That's one possibility that JPL engineers are looking into. The bottom line is that they now realize they should have shielded the mini-boom that was exposed on Curiosity's deck during landing. So far, this is one of the few engineering details that they missed. And this is why you include redundant systems.
This unexpected damage to the wind sensor must have been because of the low gravity on the mars compared to that on earth. So the pebbles got lifted much more than expected by the rocket thrust and hit the wind sensor
What amazing feet... hats off to American technological innovation and ingenuity. Brings back to memory the days when I worked at JPL during the Voyager sojourns around Jupiter(the space craft used plated memories!!). We used to crowd around the JPL cafeteria monitors watching live images of the Jupiter with the rings( looked like big mac) and the moons ( of course it took ~30 minutes transmission time from Jupiter). Those were the days... I am glad we are back in that zone again.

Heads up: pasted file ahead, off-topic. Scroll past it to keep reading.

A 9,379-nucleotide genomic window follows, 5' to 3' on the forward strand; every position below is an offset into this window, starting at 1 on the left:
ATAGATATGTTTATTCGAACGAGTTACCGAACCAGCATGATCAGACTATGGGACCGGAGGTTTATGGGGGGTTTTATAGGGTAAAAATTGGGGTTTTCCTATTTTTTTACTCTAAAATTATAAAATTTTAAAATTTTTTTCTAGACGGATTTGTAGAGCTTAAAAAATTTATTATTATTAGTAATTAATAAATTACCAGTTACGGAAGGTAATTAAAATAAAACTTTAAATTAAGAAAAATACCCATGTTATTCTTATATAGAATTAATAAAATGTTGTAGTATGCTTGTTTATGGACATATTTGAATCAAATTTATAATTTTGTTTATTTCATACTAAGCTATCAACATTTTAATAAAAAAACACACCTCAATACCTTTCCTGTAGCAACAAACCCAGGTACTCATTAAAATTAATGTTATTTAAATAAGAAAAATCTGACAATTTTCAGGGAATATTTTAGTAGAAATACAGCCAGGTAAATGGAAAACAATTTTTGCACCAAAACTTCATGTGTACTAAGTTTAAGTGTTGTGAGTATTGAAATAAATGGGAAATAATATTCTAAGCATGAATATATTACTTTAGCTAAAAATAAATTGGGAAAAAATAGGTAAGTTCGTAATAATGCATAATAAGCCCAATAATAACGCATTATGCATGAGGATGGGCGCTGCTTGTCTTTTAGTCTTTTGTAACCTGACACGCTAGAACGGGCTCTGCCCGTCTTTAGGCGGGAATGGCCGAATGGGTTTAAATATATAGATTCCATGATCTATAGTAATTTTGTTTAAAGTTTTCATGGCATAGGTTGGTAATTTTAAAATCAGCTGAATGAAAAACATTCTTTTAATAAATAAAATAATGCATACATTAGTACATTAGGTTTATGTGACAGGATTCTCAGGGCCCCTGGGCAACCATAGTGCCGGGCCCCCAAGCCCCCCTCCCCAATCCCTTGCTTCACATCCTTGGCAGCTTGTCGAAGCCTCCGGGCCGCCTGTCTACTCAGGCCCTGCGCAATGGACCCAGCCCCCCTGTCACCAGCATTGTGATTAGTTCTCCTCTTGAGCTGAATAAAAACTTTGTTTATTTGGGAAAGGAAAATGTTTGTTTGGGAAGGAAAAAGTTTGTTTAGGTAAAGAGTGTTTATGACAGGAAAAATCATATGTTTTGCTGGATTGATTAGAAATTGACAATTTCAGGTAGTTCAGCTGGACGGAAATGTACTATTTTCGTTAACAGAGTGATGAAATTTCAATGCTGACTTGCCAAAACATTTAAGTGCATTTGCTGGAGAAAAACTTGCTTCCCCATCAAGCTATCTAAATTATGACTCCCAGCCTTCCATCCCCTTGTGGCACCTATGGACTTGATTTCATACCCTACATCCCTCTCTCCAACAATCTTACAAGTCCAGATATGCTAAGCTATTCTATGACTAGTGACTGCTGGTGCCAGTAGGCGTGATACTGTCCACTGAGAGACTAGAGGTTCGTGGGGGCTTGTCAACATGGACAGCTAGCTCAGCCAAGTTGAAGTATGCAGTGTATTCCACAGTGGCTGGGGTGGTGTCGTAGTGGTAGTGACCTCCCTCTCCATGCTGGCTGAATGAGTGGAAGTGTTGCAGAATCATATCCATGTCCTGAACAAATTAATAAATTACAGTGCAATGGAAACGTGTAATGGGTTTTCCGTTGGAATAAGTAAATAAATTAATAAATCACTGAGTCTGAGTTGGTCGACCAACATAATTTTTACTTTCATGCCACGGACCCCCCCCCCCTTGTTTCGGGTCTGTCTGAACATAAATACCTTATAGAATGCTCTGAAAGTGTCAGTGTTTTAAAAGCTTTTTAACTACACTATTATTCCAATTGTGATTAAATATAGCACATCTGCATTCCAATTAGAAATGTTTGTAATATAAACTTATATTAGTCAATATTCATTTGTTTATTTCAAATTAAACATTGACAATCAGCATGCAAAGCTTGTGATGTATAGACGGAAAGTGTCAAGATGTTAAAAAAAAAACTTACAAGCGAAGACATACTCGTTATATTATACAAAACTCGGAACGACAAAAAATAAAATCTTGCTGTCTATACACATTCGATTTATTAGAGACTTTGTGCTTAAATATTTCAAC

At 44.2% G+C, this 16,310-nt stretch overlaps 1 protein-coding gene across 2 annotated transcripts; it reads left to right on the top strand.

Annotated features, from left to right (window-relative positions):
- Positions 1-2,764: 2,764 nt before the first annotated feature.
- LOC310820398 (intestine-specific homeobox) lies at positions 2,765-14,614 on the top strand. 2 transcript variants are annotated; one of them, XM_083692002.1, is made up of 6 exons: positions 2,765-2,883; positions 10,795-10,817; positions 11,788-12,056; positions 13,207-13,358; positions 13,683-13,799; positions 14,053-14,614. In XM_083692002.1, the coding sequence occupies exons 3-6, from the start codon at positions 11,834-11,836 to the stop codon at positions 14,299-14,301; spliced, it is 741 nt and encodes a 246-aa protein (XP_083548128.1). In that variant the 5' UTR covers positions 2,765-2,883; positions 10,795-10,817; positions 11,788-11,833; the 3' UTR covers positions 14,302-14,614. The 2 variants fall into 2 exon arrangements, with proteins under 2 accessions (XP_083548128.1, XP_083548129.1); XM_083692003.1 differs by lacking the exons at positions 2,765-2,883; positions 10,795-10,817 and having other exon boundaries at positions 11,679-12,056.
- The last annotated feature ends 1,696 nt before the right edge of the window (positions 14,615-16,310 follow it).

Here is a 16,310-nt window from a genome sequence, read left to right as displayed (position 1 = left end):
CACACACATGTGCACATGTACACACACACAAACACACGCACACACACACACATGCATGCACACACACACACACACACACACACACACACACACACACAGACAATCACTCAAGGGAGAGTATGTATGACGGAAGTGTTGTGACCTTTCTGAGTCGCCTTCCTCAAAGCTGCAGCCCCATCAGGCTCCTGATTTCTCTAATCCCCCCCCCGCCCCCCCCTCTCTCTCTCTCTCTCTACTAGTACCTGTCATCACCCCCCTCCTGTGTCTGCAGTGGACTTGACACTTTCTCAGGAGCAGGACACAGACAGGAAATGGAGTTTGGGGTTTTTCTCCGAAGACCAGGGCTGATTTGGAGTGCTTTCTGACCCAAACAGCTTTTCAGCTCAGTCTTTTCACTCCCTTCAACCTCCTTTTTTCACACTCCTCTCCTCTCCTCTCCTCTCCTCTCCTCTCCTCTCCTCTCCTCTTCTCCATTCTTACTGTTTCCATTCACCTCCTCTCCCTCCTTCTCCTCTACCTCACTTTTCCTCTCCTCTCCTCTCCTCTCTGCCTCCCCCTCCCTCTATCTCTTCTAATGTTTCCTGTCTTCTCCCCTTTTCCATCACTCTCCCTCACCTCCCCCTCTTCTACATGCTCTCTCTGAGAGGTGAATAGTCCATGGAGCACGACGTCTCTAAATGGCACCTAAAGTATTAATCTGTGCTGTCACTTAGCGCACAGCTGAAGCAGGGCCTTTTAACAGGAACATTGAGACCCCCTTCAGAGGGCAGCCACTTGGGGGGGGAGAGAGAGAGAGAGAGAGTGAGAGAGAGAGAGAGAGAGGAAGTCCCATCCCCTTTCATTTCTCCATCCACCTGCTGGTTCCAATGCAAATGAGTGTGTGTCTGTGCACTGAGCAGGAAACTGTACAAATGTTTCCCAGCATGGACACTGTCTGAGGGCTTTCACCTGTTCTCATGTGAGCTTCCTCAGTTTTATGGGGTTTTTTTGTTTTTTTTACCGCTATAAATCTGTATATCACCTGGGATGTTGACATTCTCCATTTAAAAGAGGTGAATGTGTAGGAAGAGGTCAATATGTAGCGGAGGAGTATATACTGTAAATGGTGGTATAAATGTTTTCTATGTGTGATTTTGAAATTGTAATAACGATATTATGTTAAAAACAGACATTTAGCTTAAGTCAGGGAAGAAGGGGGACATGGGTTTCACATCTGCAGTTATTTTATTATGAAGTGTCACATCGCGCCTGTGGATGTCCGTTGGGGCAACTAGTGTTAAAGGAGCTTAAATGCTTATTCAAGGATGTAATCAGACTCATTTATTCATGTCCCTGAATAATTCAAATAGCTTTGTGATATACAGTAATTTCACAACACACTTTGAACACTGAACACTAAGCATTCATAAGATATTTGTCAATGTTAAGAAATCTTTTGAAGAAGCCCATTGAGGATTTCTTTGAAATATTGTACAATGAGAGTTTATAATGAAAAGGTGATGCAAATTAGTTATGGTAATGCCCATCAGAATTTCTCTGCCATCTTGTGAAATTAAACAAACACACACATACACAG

As we unveil EE Times’ 2015 Silicon 60 list, journalist & Silicon 60 researcher Peter Clarke hosts a conversation on startups in the electronics industry. Panelists Dan Armbrust (investment firm Silicon Catalyst), Andrew Kau (venture capital firm Walden International), and Stan Boland (successful serial entrepreneur, former CEO of Neul, Icera) join in the live debate.